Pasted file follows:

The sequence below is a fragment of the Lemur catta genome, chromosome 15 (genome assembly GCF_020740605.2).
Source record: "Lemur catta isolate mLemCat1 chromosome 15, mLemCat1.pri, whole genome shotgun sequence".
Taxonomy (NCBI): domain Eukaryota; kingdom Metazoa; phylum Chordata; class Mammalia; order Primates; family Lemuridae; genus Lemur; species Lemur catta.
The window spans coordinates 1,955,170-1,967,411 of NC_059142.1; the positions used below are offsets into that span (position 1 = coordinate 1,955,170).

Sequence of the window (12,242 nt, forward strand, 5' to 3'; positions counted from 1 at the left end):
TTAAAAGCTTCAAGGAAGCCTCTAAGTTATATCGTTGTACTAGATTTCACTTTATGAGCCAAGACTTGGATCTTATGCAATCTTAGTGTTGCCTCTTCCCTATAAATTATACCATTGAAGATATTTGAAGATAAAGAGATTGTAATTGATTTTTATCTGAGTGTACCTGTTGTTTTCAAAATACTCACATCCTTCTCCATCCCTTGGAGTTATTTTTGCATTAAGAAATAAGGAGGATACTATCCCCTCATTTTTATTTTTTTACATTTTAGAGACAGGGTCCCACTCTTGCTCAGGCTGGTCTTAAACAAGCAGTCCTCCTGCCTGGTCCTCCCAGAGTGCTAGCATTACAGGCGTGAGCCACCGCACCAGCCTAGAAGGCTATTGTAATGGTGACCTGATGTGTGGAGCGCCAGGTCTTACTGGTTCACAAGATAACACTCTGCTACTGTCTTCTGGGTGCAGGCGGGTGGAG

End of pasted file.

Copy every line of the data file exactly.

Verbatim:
The sequence below is a fragment of the Lemur catta genome, chromosome 15 (genome assembly GCF_020740605.2).
Source record: "Lemur catta isolate mLemCat1 chromosome 15, mLemCat1.pri, whole genome shotgun sequence".
Taxonomy (NCBI): domain Eukaryota; kingdom Metazoa; phylum Chordata; class Mammalia; order Primates; family Lemuridae; genus Lemur; species Lemur catta.
The window spans coordinates 1,955,170-1,967,411 of NC_059142.1; the positions used below are offsets into that span (position 1 = coordinate 1,955,170).

Sequence of the window (12,242 nt, forward strand, 5' to 3'; positions counted from 1 at the left end):
TTAAAAGCTTCAAGGAAGCCTCTAAGTTATATCGTTGTACTAGATTTCACTTTATGAGCCAAGACTTGGATCTTATGCAATCTTAGTGTTGCCTCTTCCCTATAAATTATACCATTGAAGATATTTGAAGATAAAGAGATTGTAATTGATTTTTATCTGAGTGTACCTGTTGTTTTCAAAATACTCACATCCTTCTCCATCCCTTGGAGTTATTTTTGCATTAAGAAATAAGGAGGATACTATCCCCTCATTTTTATTTTTTTACATTTTAGAGACAGGGTCCCACTCTTGCTCAGGCTGGTCTTAAACAAGCAGTCCTCCTGCCTGGTCCTCCCAGAGTGCTAGCATTACAGGCGTGAGCCACCGCACCAGCCTAGAAGGCTATTGTAATGGTGACCTGATGTGTGGAGCGCCAGGTCTTACTGGTTCACAAGATAACACTCTGCTACTGTCTTCTGGGTGCAGGCGGGTGGAG